Authors: Edwards, Gregory.
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One of the great puzzles in American history is how and why James Madison went from a being
an arch-nationalist during the 1780s to becoming a staunch advocate of States rights by the end of 1790s. During the
1780s the Virginian consistently advocated augmenting federal power at the expense of the states. Most
remarkably, before and during the Constitutional Convention, the Virginia Delegate zealously and persistently called
for giving the upper house of the national legislature an absolute veto over all state laws. However, by 1790, Mr.
Madison, who had collaborated with the arch-nationalist, Alexander Hamilton, in writing the Federalist papers in
support of the proposed Constitution, now led the opposition to Hamilton’s attempts through high finance to
strengthen the hand of the central government, and especially the executive branch. According to one of Hamilton’s
allies the Secretary of the Treasury considered Madison’s hostility to his plan to restore the public credit as “a
perfidious desertion of the principles which Madison was solemnly pledged to defend.” Madison’s movement away
from his previous support for a strong national government continued throughout the 1790s and culminated in his
authorship of “The Virginia Resolutions of 1798.
Recently, a number of scholars have successfully challenged the “Hamiltonian Madison” by identifying,
internal consistencies in Madison’s thought, and distinctions between his ideas about government and Hamilton’s.
One of the pervasive theme that runs through all these works is that James Madison was obsessed with establishing
“balance or equipoise” within the American Republic. This is consistent with my own assessment that James
Madison was first and foremost a child of what Henry F. May has dubbed the Moderate Enlightenment. All of his
political thought was grounded in the Newtonian paradigm that governed scientific thought during this era. As
Newton stressed that the universe was balanced harmonious and stable because God had created gravity and allowed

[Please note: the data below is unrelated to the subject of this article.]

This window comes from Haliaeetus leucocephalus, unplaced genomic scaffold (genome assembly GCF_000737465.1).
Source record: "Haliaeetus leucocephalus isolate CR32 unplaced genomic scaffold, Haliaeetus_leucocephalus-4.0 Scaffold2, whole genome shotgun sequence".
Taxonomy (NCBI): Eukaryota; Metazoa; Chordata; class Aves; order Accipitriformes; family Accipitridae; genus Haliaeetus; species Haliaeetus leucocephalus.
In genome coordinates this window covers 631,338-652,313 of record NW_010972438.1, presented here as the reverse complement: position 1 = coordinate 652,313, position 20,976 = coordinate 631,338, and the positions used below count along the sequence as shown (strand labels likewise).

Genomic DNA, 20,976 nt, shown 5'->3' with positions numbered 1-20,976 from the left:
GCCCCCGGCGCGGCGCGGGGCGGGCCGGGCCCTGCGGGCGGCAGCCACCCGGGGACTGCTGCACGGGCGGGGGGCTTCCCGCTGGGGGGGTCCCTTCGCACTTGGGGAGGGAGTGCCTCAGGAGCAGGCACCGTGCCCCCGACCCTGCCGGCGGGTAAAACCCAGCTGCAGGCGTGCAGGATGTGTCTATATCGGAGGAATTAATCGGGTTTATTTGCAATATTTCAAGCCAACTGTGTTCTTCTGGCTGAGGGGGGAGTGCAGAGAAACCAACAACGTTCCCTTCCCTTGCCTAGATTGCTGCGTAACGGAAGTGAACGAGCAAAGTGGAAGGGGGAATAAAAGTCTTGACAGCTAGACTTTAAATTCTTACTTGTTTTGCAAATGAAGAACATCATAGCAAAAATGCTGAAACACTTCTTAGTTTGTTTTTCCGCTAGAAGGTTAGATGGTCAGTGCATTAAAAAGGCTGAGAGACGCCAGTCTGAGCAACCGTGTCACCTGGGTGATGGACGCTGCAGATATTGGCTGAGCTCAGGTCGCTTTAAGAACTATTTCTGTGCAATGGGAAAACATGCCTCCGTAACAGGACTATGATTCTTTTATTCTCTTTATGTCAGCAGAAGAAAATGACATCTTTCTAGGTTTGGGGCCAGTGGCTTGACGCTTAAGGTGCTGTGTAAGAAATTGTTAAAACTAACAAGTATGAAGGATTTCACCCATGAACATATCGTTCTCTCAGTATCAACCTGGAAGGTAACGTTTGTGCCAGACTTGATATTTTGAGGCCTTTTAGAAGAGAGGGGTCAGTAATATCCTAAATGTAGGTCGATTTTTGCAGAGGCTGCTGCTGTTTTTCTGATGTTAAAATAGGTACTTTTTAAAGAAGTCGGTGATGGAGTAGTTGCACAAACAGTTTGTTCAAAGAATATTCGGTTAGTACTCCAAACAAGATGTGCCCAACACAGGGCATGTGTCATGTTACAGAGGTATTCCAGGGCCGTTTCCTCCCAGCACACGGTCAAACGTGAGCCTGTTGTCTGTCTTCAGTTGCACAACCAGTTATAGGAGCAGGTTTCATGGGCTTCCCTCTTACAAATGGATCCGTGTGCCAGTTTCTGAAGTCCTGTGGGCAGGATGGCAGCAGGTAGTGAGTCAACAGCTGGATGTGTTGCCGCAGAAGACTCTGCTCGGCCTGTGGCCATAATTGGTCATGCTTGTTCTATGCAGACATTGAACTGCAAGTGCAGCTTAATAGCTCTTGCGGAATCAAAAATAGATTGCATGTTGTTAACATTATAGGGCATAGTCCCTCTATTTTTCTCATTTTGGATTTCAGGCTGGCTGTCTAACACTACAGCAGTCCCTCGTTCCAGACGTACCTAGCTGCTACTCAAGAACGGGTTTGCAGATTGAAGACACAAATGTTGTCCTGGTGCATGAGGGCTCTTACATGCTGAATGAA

its effects pervade the entire system holding all things in their proper order, Madison longed for a stable balanced
and harmonious constitutional republic that would protect individual liberties.
1
James Madison, “Motions in Congress,” March-May 1781, Papers of James Madison, hereafter cited as PJM,
edited by William T. Hutchinson, et al, Volumes 1- (Chicago: University of Chicago Press, 1962-) , 3: 22-25; James
Madison to Thomas Jefferson, April 16, 1781, Ibid., 17-19.James Madison, James Madison to Thomas Jefferson,
March 19, 1787, Ibid. 9:317-318; James Madison, Speeches in Convention, June 8, 1787, July 17, 1787, Notes on
Debates in the Federal Convention
(New York: W.W. Norton, Reissued, 1987),88-89, 92, 304-305. James
Madison, “Virginia Resolutions,” PJM, 17: 188-191.
2
Alan Gibson, “The Madisonian Madison and the Question of Consistency,” Review of Politics, 64 (2002),
311-338; Lance Banning, “James Madison and the Nationalists, 1780-1783,” WMQ, 40 (1983): 227-255; Lance
Banning, “The Hamiltonian Madison: A Reconsideration,” Virginia Magazine of History and Biography, 92 (1984):
3-28; Lance Banning, “The Practicable Sphere of a Republic: James Madison, the Constitutional Convention, and
the Emergence of revolutionary federalism,” in Beyond Confederation: Origins of the Constitution and the
American National Identity,
edited by Richard Beeman, et al, (Chapel Hill: of North Carolina Press, 1987); Lance
2